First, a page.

Forget Gold; It's the Miners Who Are the Problem


U.S. stocks recorded another day of solid gains, as the and the rose 1% and 0.9%, respectively. That performance pushed the S&P 500 up to another all-time high closing price and to within spitting distance of 1,600.

Consistent with those gains, the , Wall Street's fear gauge, fell by 6%, to close at 13.59. (The VIX is calculated from S&P 500 option prices, and reflects investor expectations for stock market volatility over the coming 30 days.)

Just as fund manager BlackRock celebrated the 25th anniversary of its Gold & General Fund -- the largest of its kind -- its manager, Evy Hambro, referred to the "barbarous relic" in comments to investors. Mind you, he wasn't speaking of the metal itself, on which he remains bullish. Instead, according to the Financial Times, he launched a scathing attack on gold miners, warning that this was what they might become if they didn't shape up their act. Hambro is concerned that miners have been issuing shares willy nilly to finance mining projects, with disregard for the impact on long-term shareholders.

He doesn't look wrong. Miners' dreadful stock market underperformance, over the past five years, relative to gold and the broader market is there for all to see. In the graph below, I've used the as a proxy for gold; note that miners' comparison with stocks would have looked even worse, had I used the S&P 500's total return index.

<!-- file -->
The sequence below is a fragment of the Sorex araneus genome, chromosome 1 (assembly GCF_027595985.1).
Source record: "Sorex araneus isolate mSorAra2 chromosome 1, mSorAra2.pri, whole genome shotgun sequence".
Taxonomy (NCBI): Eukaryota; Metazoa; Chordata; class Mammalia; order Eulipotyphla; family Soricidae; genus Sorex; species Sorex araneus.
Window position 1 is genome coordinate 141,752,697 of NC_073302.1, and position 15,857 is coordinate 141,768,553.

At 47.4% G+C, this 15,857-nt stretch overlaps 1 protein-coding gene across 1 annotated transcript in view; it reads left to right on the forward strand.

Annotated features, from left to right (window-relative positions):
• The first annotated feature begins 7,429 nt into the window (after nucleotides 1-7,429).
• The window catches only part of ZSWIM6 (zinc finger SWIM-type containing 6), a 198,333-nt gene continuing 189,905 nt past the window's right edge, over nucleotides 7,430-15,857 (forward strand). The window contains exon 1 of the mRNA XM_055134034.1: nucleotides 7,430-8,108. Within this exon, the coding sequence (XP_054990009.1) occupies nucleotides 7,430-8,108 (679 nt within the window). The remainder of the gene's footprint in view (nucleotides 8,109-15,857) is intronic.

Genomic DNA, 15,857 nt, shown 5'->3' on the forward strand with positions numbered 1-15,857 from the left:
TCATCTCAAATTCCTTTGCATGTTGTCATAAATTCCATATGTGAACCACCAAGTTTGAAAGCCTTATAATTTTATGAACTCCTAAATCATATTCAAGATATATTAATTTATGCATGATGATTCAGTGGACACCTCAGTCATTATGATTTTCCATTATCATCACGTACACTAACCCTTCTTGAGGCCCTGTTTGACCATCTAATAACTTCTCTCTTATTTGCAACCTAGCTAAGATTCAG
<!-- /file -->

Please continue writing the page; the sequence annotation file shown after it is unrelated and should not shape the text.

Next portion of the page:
^GDM Chart
^GDM Chart

^GDM data by YCharts

Roughly a quarter of the underperformance between miners and the metal has occurred in 2013 alone:

^GDM Chart
^GDM Chart

^GDM data by YCharts

At least over this period, gold and gold miners have moved in the same direction, and it's simply the case that miners have been more volatile. (Miners' earnings are leveraged to the price of gold, so one would expect greater volatility in their shares compared to that of the yellow metal.)

If we compare the performance of a market-cap weighted portfolio of 10 large gold miners to that of the the same portfolio constituted on an equal-weighted basis, it's clear that some of the biggest names have been dragging the sector down. Last week, fell to its lowest price in 20 years, enabling to become the most valuable gold mining company. At little more than six times the estimate for next 12 months' earnings-per-share, Barrick's shares look cheap, but even making that judgement would probably require one be bullish on the price of the metal, which is hardly a safe position at this stage.

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